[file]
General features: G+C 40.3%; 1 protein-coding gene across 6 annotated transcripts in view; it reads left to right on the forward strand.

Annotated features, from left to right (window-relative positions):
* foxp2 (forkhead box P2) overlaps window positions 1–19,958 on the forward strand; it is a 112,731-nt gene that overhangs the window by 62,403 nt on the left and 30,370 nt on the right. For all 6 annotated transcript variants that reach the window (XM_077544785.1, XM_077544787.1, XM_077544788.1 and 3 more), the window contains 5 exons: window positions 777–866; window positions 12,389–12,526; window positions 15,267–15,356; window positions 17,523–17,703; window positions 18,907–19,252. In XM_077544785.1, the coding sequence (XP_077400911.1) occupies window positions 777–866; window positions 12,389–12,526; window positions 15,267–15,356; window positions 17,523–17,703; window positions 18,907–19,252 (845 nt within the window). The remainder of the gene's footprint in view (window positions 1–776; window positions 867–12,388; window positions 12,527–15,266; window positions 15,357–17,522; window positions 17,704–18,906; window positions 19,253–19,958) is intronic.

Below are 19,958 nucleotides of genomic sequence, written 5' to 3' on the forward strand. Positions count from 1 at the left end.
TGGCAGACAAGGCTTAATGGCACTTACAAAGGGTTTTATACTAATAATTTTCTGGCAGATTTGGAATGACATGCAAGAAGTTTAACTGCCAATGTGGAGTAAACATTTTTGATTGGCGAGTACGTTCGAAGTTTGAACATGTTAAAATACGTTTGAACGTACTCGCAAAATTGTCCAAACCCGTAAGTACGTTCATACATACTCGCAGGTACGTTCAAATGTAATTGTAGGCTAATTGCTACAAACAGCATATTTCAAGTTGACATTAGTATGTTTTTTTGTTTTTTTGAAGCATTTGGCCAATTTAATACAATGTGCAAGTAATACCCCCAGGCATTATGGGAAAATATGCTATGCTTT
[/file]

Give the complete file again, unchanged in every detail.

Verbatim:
General features: G+C 40.3%; 1 protein-coding gene across 6 annotated transcripts in view; it reads left to right on the forward strand.

Annotated features, from left to right (window-relative positions):
* foxp2 (forkhead box P2) overlaps window positions 1–19,958 on the forward strand; it is a 112,731-nt gene that overhangs the window by 62,403 nt on the left and 30,370 nt on the right. For all 6 annotated transcript variants that reach the window (XM_077544785.1, XM_077544787.1, XM_077544788.1 and 3 more), the window contains 5 exons: window positions 777–866; window positions 12,389–12,526; window positions 15,267–15,356; window positions 17,523–17,703; window positions 18,907–19,252. In XM_077544785.1, the coding sequence (XP_077400911.1) occupies window positions 777–866; window positions 12,389–12,526; window positions 15,267–15,356; window positions 17,523–17,703; window positions 18,907–19,252 (845 nt within the window). The remainder of the gene's footprint in view (window positions 1–776; window positions 867–12,388; window positions 12,527–15,266; window positions 15,357–17,522; window positions 17,704–18,906; window positions 19,253–19,958) is intronic.

Below are 19,958 nucleotides of genomic sequence, written 5' to 3' on the forward strand. Positions count from 1 at the left end.
TGGCAGACAAGGCTTAATGGCACTTACAAAGGGTTTTATACTAATAATTTTCTGGCAGATTTGGAATGACATGCAAGAAGTTTAACTGCCAATGTGGAGTAAACATTTTTGATTGGCGAGTACGTTCGAAGTTTGAACATGTTAAAATACGTTTGAACGTACTCGCAAAATTGTCCAAACCCGTAAGTACGTTCATACATACTCGCAGGTACGTTCAAATGTAATTGTAGGCTAATTGCTACAAACAGCATATTTCAAGTTGACATTAGTATGTTTTTTTGTTTTTTTGAAGCATTTGGCCAATTTAATACAATGTGCAAGTAATACCCCCAGGCATTATGGGAAAATATGCTATGCTTT